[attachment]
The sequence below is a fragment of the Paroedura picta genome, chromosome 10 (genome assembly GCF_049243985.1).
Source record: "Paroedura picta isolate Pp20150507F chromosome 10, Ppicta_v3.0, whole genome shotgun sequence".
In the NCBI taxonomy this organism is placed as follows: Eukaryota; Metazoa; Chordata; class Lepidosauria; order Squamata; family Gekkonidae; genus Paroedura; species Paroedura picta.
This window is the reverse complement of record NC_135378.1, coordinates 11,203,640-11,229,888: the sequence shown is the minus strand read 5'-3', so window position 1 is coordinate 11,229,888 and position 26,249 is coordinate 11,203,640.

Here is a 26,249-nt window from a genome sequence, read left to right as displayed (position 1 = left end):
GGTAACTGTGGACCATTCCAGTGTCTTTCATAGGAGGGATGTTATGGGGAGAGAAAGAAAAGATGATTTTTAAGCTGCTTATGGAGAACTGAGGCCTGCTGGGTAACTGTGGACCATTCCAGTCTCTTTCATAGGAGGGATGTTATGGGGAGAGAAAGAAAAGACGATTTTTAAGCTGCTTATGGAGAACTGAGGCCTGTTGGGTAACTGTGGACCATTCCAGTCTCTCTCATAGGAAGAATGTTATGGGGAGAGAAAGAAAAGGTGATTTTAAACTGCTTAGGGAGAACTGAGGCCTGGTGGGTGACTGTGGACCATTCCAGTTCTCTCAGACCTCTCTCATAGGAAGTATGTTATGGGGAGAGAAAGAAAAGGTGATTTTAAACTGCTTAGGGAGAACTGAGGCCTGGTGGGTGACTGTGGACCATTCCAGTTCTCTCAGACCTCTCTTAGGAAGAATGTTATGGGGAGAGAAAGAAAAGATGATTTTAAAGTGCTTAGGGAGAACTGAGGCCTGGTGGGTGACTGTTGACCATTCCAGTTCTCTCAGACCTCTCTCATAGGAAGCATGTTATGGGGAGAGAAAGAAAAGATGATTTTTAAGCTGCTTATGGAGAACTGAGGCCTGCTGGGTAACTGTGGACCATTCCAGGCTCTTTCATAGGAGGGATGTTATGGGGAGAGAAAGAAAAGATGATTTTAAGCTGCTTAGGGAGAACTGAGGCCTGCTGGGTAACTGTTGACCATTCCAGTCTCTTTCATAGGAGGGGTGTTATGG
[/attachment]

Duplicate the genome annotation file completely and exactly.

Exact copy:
The sequence below is a fragment of the Paroedura picta genome, chromosome 10 (genome assembly GCF_049243985.1).
Source record: "Paroedura picta isolate Pp20150507F chromosome 10, Ppicta_v3.0, whole genome shotgun sequence".
In the NCBI taxonomy this organism is placed as follows: Eukaryota; Metazoa; Chordata; class Lepidosauria; order Squamata; family Gekkonidae; genus Paroedura; species Paroedura picta.
This window is the reverse complement of record NC_135378.1, coordinates 11,203,640-11,229,888: the sequence shown is the minus strand read 5'-3', so window position 1 is coordinate 11,229,888 and position 26,249 is coordinate 11,203,640.

Here is a 26,249-nt window from a genome sequence, read left to right as displayed (position 1 = left end):
GGTAACTGTGGACCATTCCAGTGTCTTTCATAGGAGGGATGTTATGGGGAGAGAAAGAAAAGATGATTTTTAAGCTGCTTATGGAGAACTGAGGCCTGCTGGGTAACTGTGGACCATTCCAGTCTCTTTCATAGGAGGGATGTTATGGGGAGAGAAAGAAAAGACGATTTTTAAGCTGCTTATGGAGAACTGAGGCCTGTTGGGTAACTGTGGACCATTCCAGTCTCTCTCATAGGAAGAATGTTATGGGGAGAGAAAGAAAAGGTGATTTTAAACTGCTTAGGGAGAACTGAGGCCTGGTGGGTGACTGTGGACCATTCCAGTTCTCTCAGACCTCTCTCATAGGAAGTATGTTATGGGGAGAGAAAGAAAAGGTGATTTTAAACTGCTTAGGGAGAACTGAGGCCTGGTGGGTGACTGTGGACCATTCCAGTTCTCTCAGACCTCTCTTAGGAAGAATGTTATGGGGAGAGAAAGAAAAGATGATTTTAAAGTGCTTAGGGAGAACTGAGGCCTGGTGGGTGACTGTTGACCATTCCAGTTCTCTCAGACCTCTCTCATAGGAAGCATGTTATGGGGAGAGAAAGAAAAGATGATTTTTAAGCTGCTTATGGAGAACTGAGGCCTGCTGGGTAACTGTGGACCATTCCAGGCTCTTTCATAGGAGGGATGTTATGGGGAGAGAAAGAAAAGATGATTTTAAGCTGCTTAGGGAGAACTGAGGCCTGCTGGGTAACTGTTGACCATTCCAGTCTCTTTCATAGGAGGGGTGTTATGG